A new film from outdoor clothing brand Patagonia attacks the international salmon farming industry, blaming it for reduced natural wild salmon runs, depletion of orca populations and societal issues impacting native North American communities.
The 70-minute film named "Artifishal" is about saving wild salmon, with a focus on the West Coast of the United States, where it claims tens of millions of tax payers' dollars are spent on salmon hatcheries set up to counteract the impact of human intervention on wild salmon stocks.
It also zones in on the indigenous North American population, claiming reduced wild salmon stocks have removed a key source of nutrition, in turn leading to unemployment, alcoholism, drug abuse, depression and suicide.
The final part of the film moves to Norway, where escapes from the aquaculture sector and the genetic impact on wild salmon populations is blamed by local fly fishermen for a reduction in stocks.
Swedish fly fisherman Mikael Frödin is seen swimming in a Grieg salmon cage where he films a couple of fish with open wounds, as well as a malformed fish. His trespassing got him a court trial, which attracted local media attention, justifying, he said, the NOK 12,000 (€1,249/$1,410) fine.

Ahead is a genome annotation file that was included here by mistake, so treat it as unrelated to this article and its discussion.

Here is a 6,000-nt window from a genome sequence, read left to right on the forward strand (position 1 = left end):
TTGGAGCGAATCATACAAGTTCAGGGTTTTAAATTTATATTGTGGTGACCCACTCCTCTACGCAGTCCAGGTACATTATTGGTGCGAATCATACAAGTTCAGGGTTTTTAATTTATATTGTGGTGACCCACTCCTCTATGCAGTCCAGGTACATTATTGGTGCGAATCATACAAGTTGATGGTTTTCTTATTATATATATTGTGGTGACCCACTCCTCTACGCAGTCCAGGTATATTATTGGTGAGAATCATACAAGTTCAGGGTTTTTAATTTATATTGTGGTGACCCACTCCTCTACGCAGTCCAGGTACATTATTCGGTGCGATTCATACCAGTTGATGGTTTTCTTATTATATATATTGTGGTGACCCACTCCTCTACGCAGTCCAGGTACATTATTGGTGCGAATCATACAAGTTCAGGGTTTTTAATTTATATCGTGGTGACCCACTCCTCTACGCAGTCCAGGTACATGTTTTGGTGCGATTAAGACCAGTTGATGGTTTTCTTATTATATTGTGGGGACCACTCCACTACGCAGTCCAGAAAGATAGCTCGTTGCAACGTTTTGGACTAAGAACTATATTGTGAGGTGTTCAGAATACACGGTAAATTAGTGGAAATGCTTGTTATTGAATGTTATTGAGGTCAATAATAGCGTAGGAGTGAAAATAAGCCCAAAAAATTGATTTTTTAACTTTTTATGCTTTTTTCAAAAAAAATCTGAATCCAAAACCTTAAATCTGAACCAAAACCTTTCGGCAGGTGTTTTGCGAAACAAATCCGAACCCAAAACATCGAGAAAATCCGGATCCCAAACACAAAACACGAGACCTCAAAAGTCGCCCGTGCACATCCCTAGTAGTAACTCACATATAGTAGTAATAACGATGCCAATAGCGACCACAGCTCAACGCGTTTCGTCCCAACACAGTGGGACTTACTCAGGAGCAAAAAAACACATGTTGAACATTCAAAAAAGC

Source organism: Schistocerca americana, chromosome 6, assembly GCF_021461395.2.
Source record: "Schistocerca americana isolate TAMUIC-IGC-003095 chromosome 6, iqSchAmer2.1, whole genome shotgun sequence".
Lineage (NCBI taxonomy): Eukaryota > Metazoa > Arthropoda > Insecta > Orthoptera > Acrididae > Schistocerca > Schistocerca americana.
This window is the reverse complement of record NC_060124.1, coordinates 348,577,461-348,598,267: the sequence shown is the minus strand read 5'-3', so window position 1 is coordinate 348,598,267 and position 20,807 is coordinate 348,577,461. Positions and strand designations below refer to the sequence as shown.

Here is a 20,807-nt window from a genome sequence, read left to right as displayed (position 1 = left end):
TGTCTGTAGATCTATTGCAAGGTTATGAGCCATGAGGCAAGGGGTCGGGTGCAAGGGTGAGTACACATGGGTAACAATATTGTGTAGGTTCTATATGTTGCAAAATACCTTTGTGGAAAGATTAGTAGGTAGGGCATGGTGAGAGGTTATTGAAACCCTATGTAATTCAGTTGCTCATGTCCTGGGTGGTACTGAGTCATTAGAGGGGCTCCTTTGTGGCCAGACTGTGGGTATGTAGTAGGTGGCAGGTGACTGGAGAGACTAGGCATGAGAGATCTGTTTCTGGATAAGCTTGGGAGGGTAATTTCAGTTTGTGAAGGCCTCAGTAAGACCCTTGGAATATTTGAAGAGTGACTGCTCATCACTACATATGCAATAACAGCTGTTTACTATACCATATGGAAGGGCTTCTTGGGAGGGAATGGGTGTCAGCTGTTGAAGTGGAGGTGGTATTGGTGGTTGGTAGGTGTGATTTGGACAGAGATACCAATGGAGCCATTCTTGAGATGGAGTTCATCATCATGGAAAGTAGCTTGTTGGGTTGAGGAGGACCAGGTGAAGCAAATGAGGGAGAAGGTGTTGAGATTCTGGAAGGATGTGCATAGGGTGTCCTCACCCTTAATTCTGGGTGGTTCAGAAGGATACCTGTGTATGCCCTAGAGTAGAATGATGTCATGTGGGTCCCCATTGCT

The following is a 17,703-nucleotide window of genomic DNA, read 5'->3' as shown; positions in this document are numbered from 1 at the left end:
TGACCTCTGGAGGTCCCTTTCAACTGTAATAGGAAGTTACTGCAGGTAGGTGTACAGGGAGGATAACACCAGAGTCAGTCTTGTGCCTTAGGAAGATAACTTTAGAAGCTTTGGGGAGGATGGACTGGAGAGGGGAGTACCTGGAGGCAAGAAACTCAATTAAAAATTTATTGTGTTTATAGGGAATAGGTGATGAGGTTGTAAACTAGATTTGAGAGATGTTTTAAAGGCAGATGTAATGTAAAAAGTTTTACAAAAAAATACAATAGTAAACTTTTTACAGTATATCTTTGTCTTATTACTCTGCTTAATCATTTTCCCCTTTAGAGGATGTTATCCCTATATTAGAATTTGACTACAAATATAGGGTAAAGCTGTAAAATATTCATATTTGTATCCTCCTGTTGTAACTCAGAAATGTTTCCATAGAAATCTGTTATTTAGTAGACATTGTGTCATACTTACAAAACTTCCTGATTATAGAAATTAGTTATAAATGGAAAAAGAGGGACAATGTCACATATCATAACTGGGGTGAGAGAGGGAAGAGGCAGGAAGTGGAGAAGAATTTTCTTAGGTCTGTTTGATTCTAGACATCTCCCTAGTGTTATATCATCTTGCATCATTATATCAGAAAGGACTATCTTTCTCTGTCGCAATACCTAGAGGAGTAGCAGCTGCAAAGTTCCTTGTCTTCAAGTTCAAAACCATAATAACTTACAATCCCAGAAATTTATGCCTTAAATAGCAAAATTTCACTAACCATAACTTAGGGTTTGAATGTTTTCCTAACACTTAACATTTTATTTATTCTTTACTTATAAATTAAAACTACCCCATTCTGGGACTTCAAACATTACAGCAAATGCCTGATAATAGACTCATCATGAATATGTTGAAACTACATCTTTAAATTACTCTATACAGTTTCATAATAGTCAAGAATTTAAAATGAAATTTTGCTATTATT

The film from Patagonia is now being rolled out across Europe and is accompanied by a petition against open-cage salmon farming. The petition has collected 70,000 signatures. It is aimed at the authorities in Ireland, Norway, Scotland and Iceland and will eventually be handed over to the EU Parliament.
"The only reason salmon is produced in open cages today is because it is cheaper," Film Director Josh Murphy said in a press briefing before the film was aired in Oslo last week. "Lots of garbage is released right into the wild. If a [agricultural] farmer had released just as much in a river as a salmon farmer releases, he would have been put in prison."
A trailer for the film can be seen here: